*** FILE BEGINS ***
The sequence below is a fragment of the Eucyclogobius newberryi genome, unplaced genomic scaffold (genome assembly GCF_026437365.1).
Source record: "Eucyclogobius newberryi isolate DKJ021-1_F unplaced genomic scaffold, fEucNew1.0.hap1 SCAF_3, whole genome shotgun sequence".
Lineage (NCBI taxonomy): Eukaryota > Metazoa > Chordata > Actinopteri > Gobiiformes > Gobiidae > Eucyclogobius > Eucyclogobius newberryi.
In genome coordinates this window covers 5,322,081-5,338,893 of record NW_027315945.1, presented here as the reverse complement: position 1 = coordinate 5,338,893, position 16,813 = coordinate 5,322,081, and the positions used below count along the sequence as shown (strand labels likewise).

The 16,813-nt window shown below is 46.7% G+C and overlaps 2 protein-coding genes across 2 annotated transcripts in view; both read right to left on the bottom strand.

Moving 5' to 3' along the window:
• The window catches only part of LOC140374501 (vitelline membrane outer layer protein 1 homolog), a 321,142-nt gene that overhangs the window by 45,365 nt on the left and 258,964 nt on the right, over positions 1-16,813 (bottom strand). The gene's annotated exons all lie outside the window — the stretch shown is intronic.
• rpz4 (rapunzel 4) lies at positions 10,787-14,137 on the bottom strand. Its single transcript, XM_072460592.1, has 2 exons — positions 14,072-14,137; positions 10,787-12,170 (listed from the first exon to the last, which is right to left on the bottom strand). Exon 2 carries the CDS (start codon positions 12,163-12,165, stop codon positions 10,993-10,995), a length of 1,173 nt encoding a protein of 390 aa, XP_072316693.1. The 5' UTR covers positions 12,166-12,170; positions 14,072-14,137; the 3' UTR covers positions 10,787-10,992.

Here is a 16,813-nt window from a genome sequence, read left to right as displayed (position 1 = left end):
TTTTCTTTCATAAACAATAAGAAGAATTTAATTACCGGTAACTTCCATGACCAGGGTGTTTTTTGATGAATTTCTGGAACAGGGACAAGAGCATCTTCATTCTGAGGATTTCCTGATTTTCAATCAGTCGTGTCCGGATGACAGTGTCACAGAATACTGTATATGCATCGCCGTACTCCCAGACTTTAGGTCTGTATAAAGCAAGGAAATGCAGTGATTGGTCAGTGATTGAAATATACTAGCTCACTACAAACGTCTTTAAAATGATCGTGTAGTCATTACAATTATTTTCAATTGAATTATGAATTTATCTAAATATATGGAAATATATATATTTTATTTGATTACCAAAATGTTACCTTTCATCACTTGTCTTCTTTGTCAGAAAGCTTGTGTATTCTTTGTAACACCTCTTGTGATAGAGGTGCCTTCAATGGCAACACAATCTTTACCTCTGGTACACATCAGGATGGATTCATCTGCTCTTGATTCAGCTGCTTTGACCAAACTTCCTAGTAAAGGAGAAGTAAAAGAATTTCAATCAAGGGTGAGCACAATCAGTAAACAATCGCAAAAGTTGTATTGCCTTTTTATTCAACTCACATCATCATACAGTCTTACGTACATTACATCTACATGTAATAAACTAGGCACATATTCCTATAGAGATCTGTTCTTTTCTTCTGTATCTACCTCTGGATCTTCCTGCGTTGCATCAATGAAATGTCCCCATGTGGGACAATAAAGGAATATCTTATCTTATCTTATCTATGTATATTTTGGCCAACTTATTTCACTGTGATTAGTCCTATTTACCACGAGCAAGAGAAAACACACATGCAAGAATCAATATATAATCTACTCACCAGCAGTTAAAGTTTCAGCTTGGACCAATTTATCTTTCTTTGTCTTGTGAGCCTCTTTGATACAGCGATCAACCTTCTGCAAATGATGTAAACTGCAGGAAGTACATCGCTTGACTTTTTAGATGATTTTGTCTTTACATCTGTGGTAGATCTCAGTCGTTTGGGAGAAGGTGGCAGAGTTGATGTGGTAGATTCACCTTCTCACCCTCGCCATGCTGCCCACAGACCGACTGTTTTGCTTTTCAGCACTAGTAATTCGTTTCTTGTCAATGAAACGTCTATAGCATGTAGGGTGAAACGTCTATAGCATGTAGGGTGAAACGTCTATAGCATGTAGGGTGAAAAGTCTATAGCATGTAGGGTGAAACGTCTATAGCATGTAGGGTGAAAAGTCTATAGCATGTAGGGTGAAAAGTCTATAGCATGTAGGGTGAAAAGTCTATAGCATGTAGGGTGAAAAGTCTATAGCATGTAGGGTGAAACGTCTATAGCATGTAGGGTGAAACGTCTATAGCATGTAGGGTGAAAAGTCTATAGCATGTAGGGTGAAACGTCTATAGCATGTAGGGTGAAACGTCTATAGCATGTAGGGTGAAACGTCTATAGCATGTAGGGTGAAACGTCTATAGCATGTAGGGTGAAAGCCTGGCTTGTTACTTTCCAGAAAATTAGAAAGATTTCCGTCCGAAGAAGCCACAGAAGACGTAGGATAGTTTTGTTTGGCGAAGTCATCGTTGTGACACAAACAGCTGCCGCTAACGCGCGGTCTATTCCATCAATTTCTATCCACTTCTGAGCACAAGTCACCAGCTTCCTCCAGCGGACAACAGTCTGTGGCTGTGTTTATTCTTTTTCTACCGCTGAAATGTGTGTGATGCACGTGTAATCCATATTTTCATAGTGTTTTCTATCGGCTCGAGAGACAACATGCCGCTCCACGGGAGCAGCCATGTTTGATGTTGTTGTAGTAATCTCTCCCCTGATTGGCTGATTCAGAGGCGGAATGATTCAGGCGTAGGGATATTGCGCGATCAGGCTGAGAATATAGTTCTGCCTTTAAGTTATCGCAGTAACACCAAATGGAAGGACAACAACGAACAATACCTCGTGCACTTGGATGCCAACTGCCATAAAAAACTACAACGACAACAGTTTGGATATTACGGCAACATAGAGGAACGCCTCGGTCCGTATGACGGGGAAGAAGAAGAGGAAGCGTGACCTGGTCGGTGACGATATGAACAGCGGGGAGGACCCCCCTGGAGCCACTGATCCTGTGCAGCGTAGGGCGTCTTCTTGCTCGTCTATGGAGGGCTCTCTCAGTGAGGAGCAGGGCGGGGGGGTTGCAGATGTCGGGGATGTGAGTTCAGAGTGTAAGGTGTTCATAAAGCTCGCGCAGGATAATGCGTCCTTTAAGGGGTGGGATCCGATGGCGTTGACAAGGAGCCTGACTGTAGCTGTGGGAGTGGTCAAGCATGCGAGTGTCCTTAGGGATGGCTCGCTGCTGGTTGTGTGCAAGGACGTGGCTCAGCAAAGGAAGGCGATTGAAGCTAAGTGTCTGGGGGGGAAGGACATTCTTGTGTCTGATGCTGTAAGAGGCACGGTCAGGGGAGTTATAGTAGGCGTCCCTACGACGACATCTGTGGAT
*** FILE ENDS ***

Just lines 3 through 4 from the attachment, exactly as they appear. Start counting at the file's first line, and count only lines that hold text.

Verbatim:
Lineage (NCBI taxonomy): Eukaryota > Metazoa > Chordata > Actinopteri > Gobiiformes > Gobiidae > Eucyclogobius > Eucyclogobius newberryi.
In genome coordinates this window covers 5,322,081-5,338,893 of record NW_027315945.1, presented here as the reverse complement: position 1 = coordinate 5,338,893, position 16,813 = coordinate 5,322,081, and the positions used below count along the sequence as shown (strand labels likewise).